Unbiased modeling of bioadhesion on complex materials
The aim of this project is to establish a junior group at IFG in the area of statistical modeling that can work hand-in-hand with the existing experimental groups to promote novel approaches in materials synthesis and surface engineering. Specifically, the proposal intends to recruit Ramya Kumar from the University of Michigan, Chemical Engineering, to establish unbiased statistical modelling approaches in bioadhesion. During her Ph.D. in the Lahann group, Ramya Kumar has already applied statistical modeling to surface engineering and more recently has developed an unbiased modeling approach to blood-brain-barrier transport of nanoparticles funded through a multi-university grant from the Defense Threat Reduction Agency, USA. The second recruit will be a post-doctoral fellow that will collaborate with Ramya Kumar on machine-learning algorithms to tailor existing theoretical approaches developed for catalysis or as a part of the materials genome activities towards the topics of interest in this effort. Bioadhesion is a major societal challenge with relevance from biotechnology, medicine, membrane research, to agriculture. Because of the inherent complexity, there is no overarching approach towards bioadhesion that simultaneously considers proteins, viruses, and bacteria. We thus propose an unbiased data-driven simulation approach based on statistical models and machine learning, rather than a hypothesis-driven approach using molecular dynamics simulations. Establishment of a statistical modelling capability related to bioadhesion and surfaces effectively aligns with the current experimental efforts at the IFG, the BIFTM program, and biointerfaces activities in a more materials-centered POF4 program.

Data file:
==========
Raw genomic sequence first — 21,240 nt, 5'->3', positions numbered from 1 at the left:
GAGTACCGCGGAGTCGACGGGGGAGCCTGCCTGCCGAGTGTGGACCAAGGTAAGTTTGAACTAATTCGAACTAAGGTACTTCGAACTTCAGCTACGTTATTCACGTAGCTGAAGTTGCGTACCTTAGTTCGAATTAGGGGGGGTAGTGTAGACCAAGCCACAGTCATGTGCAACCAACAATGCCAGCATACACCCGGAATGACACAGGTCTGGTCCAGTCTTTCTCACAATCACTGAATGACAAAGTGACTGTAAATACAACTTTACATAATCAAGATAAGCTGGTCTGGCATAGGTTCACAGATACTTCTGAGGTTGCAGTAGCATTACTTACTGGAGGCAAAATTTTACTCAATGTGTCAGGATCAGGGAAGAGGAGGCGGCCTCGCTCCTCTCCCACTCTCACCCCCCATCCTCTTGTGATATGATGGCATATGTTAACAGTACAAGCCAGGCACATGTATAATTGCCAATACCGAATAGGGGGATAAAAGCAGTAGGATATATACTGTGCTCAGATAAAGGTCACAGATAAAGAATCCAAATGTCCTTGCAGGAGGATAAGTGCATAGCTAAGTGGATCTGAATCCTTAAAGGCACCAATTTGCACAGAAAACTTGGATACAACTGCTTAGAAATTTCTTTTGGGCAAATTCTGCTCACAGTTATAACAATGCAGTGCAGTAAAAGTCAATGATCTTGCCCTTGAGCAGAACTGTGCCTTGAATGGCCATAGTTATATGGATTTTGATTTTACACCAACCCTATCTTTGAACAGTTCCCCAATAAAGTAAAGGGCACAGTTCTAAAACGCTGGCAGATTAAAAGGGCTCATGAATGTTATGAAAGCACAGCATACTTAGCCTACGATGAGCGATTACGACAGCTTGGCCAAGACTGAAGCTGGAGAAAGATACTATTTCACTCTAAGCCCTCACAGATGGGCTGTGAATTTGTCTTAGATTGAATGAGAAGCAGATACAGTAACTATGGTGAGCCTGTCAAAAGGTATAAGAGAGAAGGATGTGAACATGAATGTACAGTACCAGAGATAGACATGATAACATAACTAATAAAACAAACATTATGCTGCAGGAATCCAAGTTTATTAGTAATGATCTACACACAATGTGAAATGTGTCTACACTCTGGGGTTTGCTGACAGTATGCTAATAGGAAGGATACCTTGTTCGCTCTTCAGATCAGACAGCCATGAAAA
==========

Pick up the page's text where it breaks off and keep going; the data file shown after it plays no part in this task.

|Stefan Bräse||Institute of Biological and Chemical Systems (IBCS)|
|Matthias Franzreb||Institute of Functional Interfaces (IFG)|
|Joerg Lahann||Institute of Functional Interfaces (IFG)|
|Thomas Schwartz||Institute of Functional Interfaces (IFG)|
|Alexander Welle||Institute of Functional Interfaces (IFG)|